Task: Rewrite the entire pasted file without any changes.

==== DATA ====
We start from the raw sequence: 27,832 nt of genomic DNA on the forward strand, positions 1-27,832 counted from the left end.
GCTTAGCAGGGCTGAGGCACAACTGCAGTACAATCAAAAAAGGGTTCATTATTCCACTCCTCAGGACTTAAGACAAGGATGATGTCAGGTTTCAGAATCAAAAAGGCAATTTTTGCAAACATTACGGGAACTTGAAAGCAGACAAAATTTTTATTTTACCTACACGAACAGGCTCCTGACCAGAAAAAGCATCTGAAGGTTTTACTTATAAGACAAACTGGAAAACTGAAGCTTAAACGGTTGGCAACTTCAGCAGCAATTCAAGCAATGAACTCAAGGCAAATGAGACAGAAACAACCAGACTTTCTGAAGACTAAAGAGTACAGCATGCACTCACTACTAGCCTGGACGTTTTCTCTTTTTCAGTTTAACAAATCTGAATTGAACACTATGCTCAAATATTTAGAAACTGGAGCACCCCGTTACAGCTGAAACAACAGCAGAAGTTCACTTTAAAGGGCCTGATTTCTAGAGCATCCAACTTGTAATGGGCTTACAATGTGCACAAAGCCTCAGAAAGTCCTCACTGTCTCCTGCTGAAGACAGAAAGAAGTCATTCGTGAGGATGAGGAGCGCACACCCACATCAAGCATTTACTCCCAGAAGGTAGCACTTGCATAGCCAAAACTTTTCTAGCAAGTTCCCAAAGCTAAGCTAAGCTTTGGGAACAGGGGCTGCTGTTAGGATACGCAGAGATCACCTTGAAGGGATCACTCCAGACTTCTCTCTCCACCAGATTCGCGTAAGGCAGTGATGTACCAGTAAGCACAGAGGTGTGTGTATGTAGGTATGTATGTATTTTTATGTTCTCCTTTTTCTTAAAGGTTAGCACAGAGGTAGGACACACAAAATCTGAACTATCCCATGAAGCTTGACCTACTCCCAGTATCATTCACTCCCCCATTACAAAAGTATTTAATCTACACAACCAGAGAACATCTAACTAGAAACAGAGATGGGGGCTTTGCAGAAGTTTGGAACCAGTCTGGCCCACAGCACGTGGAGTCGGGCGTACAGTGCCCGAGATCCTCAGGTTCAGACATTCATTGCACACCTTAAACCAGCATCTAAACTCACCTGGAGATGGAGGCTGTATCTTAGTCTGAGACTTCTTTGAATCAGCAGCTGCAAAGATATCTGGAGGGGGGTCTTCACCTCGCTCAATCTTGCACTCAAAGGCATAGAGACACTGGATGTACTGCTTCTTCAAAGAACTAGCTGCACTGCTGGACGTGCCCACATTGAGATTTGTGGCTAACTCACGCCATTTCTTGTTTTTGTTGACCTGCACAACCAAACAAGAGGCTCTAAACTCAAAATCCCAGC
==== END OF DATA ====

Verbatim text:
We start from the raw sequence: 27,832 nt of genomic DNA on the forward strand, positions 1-27,832 counted from the left end.
GCTTAGCAGGGCTGAGGCACAACTGCAGTACAATCAAAAAAGGGTTCATTATTCCACTCCTCAGGACTTAAGACAAGGATGATGTCAGGTTTCAGAATCAAAAAGGCAATTTTTGCAAACATTACGGGAACTTGAAAGCAGACAAAATTTTTATTTTACCTACACGAACAGGCTCCTGACCAGAAAAAGCATCTGAAGGTTTTACTTATAAGACAAACTGGAAAACTGAAGCTTAAACGGTTGGCAACTTCAGCAGCAATTCAAGCAATGAACTCAAGGCAAATGAGACAGAAACAACCAGACTTTCTGAAGACTAAAGAGTACAGCATGCACTCACTACTAGCCTGGACGTTTTCTCTTTTTCAGTTTAACAAATCTGAATTGAACACTATGCTCAAATATTTAGAAACTGGAGCACCCCGTTACAGCTGAAACAACAGCAGAAGTTCACTTTAAAGGGCCTGATTTCTAGAGCATCCAACTTGTAATGGGCTTACAATGTGCACAAAGCCTCAGAAAGTCCTCACTGTCTCCTGCTGAAGACAGAAAGAAGTCATTCGTGAGGATGAGGAGCGCACACCCACATCAAGCATTTACTCCCAGAAGGTAGCACTTGCATAGCCAAAACTTTTCTAGCAAGTTCCCAAAGCTAAGCTAAGCTTTGGGAACAGGGGCTGCTGTTAGGATACGCAGAGATCACCTTGAAGGGATCACTCCAGACTTCTCTCTCCACCAGATTCGCGTAAGGCAGTGATGTACCAGTAAGCACAGAGGTGTGTGTATGTAGGTATGTATGTATTTTTATGTTCTCCTTTTTCTTAAAGGTTAGCACAGAGGTAGGACACACAAAATCTGAACTATCCCATGAAGCTTGACCTACTCCCAGTATCATTCACTCCCCCATTACAAAAGTATTTAATCTACACAACCAGAGAACATCTAACTAGAAACAGAGATGGGGGCTTTGCAGAAGTTTGGAACCAGTCTGGCCCACAGCACGTGGAGTCGGGCGTACAGTGCCCGAGATCCTCAGGTTCAGACATTCATTGCACACCTTAAACCAGCATCTAAACTCACCTGGAGATGGAGGCTGTATCTTAGTCTGAGACTTCTTTGAATCAGCAGCTGCAAAGATATCTGGAGGGGGGTCTTCACCTCGCTCAATCTTGCACTCAAAGGCATAGAGACACTGGATGTACTGCTTCTTCAAAGAACTAGCTGCACTGCTGGACGTGCCCACATTGAGATTTGTGGCTAACTCACGCCATTTCTTGTTTTTGTTGACCTGCACAACCAAACAAGAGGCTCTAAACTCAAAATCCCAGC